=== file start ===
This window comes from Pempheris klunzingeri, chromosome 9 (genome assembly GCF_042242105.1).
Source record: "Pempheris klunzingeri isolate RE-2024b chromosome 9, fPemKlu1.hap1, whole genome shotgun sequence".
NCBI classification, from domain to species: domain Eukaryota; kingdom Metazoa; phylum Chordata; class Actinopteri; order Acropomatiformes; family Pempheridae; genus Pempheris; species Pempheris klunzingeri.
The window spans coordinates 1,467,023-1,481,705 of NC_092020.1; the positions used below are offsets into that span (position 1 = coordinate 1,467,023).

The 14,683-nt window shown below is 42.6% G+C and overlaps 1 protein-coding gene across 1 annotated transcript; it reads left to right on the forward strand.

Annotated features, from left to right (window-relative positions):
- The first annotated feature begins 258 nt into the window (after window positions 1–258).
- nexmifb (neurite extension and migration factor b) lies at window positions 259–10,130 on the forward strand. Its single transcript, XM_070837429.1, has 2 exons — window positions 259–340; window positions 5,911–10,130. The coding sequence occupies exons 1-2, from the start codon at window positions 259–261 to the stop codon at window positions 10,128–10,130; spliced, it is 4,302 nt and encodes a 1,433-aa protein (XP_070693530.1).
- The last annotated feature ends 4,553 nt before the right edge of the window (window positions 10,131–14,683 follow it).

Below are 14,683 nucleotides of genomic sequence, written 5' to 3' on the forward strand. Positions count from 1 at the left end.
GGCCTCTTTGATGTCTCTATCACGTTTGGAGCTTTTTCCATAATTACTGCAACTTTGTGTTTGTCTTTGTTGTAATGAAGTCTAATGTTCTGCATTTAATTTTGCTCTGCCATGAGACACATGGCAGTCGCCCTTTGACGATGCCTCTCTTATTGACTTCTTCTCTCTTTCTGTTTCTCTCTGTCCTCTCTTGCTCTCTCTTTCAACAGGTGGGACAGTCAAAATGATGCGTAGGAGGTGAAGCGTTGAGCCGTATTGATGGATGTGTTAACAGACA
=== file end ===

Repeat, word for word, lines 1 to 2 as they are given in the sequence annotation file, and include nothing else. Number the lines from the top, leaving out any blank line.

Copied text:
This window comes from Pempheris klunzingeri, chromosome 9 (genome assembly GCF_042242105.1).
Source record: "Pempheris klunzingeri isolate RE-2024b chromosome 9, fPemKlu1.hap1, whole genome shotgun sequence".